Mars Exploration Rovers Update - March 11, 2006


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http://marsrovers.jpl.nasa.gov/mission/status.html

SPIRIT UPDATE: Spirit Studies Surface and Atmosphere on Way to ‘McCool’

  • sol 771-777, Mar 11, 2006:

Since backing down from the top of “Home Plate” on Martian day, or sol,
764 (Feb. 25, 2006), Spirit has driven southeast 103 meters (338 feet)
toward “McCool Hill.” Along the way, the rover used its robotic arm to
analyze a rock target dubbed “Fuzzy Smith” and conducted remote
scientific studies of outcrops along the side of Home Plate and on
“Mitcheltree Ridge.” Scientists plan to acquire long-baseline stereo
images of McCool Hill before driving too close to the hillside. The
images will provide measurements of surface features necessary for
planning the rover’s path.

During the week, NASA’s Odyssey spacecraft has been relaying commands
from Earth to Spirit via the UHF link. Communications over X-band
frequencies have been allocated for use by the Deep Space Network to
track the Mars Reconnaissance Orbiter during its approach to the red
planet. Next week, Spirit is expected to resume operations via X-band
uplinks.

Sol-by-sol summaries:

Sol 771 (March 4, 2006): Spirit completed an analysis of targets dubbed
“Rube Foster” and “Willie Wells” using the Moessbauer spectrometer and
13
filters on the panoramic camera. During the afternoon Odyssey pass,
Spirit collected data with the miniature thermal emission spectrometer.
Spirit then began a study of a rock target called Fuzzy Smith with the
Moessbauer spectrometer.

Sol 772: Spirit stowed the robotic arm and took panoramic camera images
of Fuzzy Smith, then drove 27 meters (89 feet) southeast across Home
Plate. After the drive, Spirit conducted opacity observations of
afternoon dust and measurements of the sky and ground using the
miniature thermal emission spectrometer.

Sol 773: After waking, Spirit continued atmospheric studies by taking
thumbnail images of the sky with the panoramic camera and images of
both
the sky and ground with the miniature thermal emission spectrometer. In
the afternoon, Spirit acquired images with both the panoramic and
navigation cameras to provide essential data for selecting targets and
planning routes. The rover also completed a systematic ground survey
and
survey of rock clasts using the panoramic camera.

Sol 774: Spirit drove off of Home Plate and back into the “Dugout” - a
gulley near the southeast edge of Home Plate. The rover acquired
mid-drive images and post-drive images of surrounding terrain, then
completed opacity observations and measurements of the sky and ground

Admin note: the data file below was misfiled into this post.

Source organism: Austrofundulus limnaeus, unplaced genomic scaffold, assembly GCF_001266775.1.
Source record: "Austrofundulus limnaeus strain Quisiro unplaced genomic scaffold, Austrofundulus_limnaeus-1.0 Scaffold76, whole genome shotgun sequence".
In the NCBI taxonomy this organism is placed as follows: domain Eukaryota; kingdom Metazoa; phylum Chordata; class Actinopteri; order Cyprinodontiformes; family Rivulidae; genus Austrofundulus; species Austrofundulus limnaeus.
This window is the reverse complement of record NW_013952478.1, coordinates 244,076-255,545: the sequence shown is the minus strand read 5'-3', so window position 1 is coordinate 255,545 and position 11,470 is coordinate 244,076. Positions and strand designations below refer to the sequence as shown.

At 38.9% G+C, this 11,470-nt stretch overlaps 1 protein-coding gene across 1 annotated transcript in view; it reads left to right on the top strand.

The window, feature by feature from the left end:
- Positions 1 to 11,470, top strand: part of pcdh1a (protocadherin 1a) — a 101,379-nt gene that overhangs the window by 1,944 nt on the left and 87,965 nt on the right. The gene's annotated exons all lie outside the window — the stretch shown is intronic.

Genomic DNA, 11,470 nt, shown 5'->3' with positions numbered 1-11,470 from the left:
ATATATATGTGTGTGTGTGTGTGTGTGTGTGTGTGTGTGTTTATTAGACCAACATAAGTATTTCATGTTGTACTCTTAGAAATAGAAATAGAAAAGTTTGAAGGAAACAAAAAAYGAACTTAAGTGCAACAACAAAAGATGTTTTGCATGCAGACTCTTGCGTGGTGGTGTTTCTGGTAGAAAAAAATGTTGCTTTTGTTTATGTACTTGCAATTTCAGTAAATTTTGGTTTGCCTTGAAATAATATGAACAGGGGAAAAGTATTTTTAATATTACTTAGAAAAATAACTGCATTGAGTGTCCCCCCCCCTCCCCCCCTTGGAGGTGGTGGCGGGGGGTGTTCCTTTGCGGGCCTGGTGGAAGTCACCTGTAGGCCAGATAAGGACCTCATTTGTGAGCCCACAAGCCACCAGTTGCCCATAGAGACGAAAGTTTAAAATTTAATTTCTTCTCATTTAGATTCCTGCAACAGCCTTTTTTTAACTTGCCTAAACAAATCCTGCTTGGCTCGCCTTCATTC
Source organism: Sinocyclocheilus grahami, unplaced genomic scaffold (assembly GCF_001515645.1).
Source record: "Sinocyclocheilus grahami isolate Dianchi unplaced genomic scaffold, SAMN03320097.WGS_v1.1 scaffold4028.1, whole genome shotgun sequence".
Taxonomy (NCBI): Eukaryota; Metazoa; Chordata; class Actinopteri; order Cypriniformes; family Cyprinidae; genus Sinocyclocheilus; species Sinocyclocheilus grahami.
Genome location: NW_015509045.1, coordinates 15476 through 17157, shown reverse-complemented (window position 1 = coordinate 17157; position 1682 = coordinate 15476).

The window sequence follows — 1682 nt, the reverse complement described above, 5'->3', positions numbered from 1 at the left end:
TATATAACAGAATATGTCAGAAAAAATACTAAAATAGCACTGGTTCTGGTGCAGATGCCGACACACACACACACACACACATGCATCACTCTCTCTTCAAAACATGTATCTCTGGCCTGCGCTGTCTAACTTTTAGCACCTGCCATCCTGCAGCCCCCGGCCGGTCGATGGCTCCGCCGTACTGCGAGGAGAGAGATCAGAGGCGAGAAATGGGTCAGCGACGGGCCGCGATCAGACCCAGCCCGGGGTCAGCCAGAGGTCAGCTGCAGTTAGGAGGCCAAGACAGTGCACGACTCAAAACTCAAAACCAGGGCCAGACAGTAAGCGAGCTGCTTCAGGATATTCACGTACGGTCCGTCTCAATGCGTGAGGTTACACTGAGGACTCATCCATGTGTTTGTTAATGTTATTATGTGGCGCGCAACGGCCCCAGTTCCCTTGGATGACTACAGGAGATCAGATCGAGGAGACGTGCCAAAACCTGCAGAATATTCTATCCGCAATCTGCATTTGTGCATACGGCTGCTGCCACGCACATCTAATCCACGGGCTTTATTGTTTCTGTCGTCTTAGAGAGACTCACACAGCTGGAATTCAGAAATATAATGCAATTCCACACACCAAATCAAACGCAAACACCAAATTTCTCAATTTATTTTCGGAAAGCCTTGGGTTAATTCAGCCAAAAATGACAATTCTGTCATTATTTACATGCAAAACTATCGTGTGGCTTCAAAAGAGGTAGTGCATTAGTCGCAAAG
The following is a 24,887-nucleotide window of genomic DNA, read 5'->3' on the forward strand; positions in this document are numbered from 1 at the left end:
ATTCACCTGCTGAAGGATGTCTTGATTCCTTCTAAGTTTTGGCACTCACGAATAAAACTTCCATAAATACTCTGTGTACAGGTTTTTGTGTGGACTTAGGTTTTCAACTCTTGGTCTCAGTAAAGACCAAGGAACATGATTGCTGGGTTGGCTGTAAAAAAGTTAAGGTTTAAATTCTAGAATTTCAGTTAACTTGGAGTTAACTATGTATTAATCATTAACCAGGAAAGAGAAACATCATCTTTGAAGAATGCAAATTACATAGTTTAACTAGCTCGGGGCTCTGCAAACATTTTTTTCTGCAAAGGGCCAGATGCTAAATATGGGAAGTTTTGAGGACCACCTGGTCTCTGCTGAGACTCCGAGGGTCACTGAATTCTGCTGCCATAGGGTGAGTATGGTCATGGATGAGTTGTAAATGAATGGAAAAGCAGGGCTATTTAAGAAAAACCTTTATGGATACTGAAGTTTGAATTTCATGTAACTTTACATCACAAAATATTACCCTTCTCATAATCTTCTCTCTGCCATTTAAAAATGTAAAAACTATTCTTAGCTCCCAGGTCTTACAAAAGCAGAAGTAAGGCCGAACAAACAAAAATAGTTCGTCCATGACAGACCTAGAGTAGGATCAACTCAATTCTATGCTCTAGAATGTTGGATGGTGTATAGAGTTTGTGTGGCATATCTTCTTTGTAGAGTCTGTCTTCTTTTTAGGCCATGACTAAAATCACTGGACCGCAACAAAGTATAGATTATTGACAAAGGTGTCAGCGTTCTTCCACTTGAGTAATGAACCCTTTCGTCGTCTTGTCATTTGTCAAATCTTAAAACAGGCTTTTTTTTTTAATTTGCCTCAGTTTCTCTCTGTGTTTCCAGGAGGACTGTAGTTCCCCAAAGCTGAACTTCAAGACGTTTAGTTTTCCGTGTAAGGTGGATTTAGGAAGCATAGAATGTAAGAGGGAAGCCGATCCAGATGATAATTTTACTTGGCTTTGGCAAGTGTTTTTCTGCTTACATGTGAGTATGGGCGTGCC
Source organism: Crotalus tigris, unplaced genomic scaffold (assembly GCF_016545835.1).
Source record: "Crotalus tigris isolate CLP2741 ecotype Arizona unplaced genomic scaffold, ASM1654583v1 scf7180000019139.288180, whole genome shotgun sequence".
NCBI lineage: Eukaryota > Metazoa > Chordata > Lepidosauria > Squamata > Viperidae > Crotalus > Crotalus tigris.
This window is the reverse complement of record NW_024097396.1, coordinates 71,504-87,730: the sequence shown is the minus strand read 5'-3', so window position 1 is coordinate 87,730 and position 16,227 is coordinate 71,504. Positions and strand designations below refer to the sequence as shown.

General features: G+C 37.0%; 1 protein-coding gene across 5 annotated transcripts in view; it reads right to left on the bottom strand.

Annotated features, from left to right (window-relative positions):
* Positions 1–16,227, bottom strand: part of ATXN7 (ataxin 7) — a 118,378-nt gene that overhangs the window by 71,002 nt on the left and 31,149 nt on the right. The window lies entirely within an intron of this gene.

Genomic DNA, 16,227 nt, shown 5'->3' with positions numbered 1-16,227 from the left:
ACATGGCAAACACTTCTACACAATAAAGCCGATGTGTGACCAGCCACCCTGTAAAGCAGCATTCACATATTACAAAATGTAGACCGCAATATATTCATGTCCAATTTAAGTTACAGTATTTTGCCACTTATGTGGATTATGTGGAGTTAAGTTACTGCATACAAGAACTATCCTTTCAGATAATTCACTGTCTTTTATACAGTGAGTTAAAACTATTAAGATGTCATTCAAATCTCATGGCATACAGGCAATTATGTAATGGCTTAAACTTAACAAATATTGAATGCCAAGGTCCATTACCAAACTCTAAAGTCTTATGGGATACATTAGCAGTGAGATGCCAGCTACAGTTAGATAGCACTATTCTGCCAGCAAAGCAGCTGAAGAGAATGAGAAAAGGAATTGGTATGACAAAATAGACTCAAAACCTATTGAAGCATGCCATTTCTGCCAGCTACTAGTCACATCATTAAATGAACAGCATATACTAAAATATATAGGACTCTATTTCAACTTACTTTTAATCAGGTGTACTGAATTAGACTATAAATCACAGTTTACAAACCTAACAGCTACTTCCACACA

with the miniature thermal emission spectrometer.

Sol 775: In the morning, Spirit took thumbnail images of the sky with
the panoramic camera and miniature thermal emission spectrometer
measurements of the sky and ground. With the robotic arm still stowed,
Spirit spent 30 minutes collecting temperature data using the alpha
particle X-ray spectrometer. In the afternoon, Spirit conducted
reconnaissance with the miniature thermal emission spectrometer.

Sol 776: Plans for this sol call for Spirit to begin collecting a
long-baseline stereo mosaic of images of the hill by taking panoramic
camera images from one site, driving 8 meters (26 feet), and then
acquiring the part of the second half of the stereo mosaic.

Sol 777 (March 11, 2006): Plans for this sol include morning
atmospheric
studies, finishing the long-baseline stereo mosaic, and taking pictures
of a target called “Bitty Cloud.”

As of sol 775 (March 9, 2006), Spirit’s total odometry was 6,756 meters
(4.2 miles).


OPPORTUNITY UPDATE: Hawkeyeing from the ‘Half Pipes’ - sol 751-756,
Mar 11, 2006:

Opportunity is healthy and making its way south along the “Payson”
outcrop of “Erebus Crater.” The traverse paths are known within the
team
as “half-pipes,” after the popular Olympic event. Last week Opportunity
drove along one half-pipe, collecting high-resolution panoramic camera
images of the outcrop. (The team calls this “scoot and shoot”). The
rover has now left this path, and the team has planned a drive to the
next half-pipe. Depending on traversability, Opportunity will either
continue its scoot-and-shoot outcrop imaging campaign over the weekend,
or start down the road to “Victoria Crater.”

Sol-by-sol summaries:

Sol 751 (March 5, 2006): Opportunity drove a short bump, took mid-drive
panoramic camera images of the outcrop, then drove about 8 meters
(about
26 feet) along the “half-pipe.”

Sol 752: The rover did untargeted remote sensing this sol, including
atmospheric science and systematic foreground studies with the
navigation camera and the miniature thermal emission spectrometer.
Systematic foreground studies means gathering a set of consistent
observations of different objects right in front of the rover.

Sol 753: Opportunity took pre-drive panoramic camera images of a
cobble,
drove 4 meters (13 feet), imaged the outcrop, then drove about 11
meters
(36 feet) out of the first half-pipe towards the next one. It also
acquired post-drive imaging.

Sol 754: Opportunity conducted systematic foreground studies with the
panoramic camera and the miniature thermal emission spectrometer. The
rover also did some atmospheric science.

Sol 755: Opportunity drove about 19 meters (about 62 feet) to the edge
of the half-pipe and acquired post-drive imaging to determine
traversability.

Sol 756 (March 10, 2006): The plan for the sol is to conduct
atmospheric
science, including an attempt to observe clouds.

Total odometry as of sol 753 (March 7, 2006): 6645.57 meters (4.13
miles)